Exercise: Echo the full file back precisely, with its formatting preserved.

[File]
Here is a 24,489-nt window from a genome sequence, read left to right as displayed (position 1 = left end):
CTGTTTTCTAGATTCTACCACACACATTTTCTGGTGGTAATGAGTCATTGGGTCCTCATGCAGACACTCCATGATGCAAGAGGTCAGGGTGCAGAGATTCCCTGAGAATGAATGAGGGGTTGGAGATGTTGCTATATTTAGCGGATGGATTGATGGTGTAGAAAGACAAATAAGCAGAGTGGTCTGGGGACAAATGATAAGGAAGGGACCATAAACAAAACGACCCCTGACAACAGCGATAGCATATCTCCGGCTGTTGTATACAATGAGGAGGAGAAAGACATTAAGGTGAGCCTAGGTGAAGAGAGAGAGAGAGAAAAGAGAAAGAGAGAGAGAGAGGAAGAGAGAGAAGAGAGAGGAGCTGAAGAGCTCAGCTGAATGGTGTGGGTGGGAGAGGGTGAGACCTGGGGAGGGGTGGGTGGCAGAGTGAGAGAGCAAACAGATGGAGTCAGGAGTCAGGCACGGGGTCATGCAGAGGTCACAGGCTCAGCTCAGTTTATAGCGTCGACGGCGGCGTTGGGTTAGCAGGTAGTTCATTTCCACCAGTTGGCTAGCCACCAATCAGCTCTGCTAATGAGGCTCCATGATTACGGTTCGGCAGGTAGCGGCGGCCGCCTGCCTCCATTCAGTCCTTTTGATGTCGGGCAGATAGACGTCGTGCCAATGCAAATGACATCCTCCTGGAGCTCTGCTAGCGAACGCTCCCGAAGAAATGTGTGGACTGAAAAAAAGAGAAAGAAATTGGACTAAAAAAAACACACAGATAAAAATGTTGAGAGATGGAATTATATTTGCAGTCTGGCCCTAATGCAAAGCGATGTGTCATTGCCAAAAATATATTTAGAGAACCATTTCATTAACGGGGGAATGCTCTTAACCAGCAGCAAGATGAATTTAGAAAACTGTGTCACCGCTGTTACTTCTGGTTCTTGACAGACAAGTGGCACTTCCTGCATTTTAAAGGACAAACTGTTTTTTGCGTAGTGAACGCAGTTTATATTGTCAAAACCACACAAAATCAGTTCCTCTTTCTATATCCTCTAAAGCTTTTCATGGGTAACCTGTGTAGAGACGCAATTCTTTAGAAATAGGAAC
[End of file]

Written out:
Here is a 24,489-nt window from a genome sequence, read left to right as displayed (position 1 = left end):
CTGTTTTCTAGATTCTACCACACACATTTTCTGGTGGTAATGAGTCATTGGGTCCTCATGCAGACACTCCATGATGCAAGAGGTCAGGGTGCAGAGATTCCCTGAGAATGAATGAGGGGTTGGAGATGTTGCTATATTTAGCGGATGGATTGATGGTGTAGAAAGACAAATAAGCAGAGTGGTCTGGGGACAAATGATAAGGAAGGGACCATAAACAAAACGACCCCTGACAACAGCGATAGCATATCTCCGGCTGTTGTATACAATGAGGAGGAGAAAGACATTAAGGTGAGCCTAGGTGAAGAGAGAGAGAGAGAAAAGAGAAAGAGAGAGAGAGAGGAAGAGAGAGAAGAGAGAGGAGCTGAAGAGCTCAGCTGAATGGTGTGGGTGGGAGAGGGTGAGACCTGGGGAGGGGTGGGTGGCAGAGTGAGAGAGCAAACAGATGGAGTCAGGAGTCAGGCACGGGGTCATGCAGAGGTCACAGGCTCAGCTCAGTTTATAGCGTCGACGGCGGCGTTGGGTTAGCAGGTAGTTCATTTCCACCAGTTGGCTAGCCACCAATCAGCTCTGCTAATGAGGCTCCATGATTACGGTTCGGCAGGTAGCGGCGGCCGCCTGCCTCCATTCAGTCCTTTTGATGTCGGGCAGATAGACGTCGTGCCAATGCAAATGACATCCTCCTGGAGCTCTGCTAGCGAACGCTCCCGAAGAAATGTGTGGACTGAAAAAAAGAGAAAGAAATTGGACTAAAAAAAACACACAGATAAAAATGTTGAGAGATGGAATTATATTTGCAGTCTGGCCCTAATGCAAAGCGATGTGTCATTGCCAAAAATATATTTAGAGAACCATTTCATTAACGGGGGAATGCTCTTAACCAGCAGCAAGATGAATTTAGAAAACTGTGTCACCGCTGTTACTTCTGGTTCTTGACAGACAAGTGGCACTTCCTGCATTTTAAAGGACAAACTGTTTTTTGCGTAGTGAACGCAGTTTATATTGTCAAAACCACACAAAATCAGTTCCTCTTTCTATATCCTCTAAAGCTTTTCATGGGTAACCTGTGTAGAGACGCAATTCTTTAGAAATAGGAAC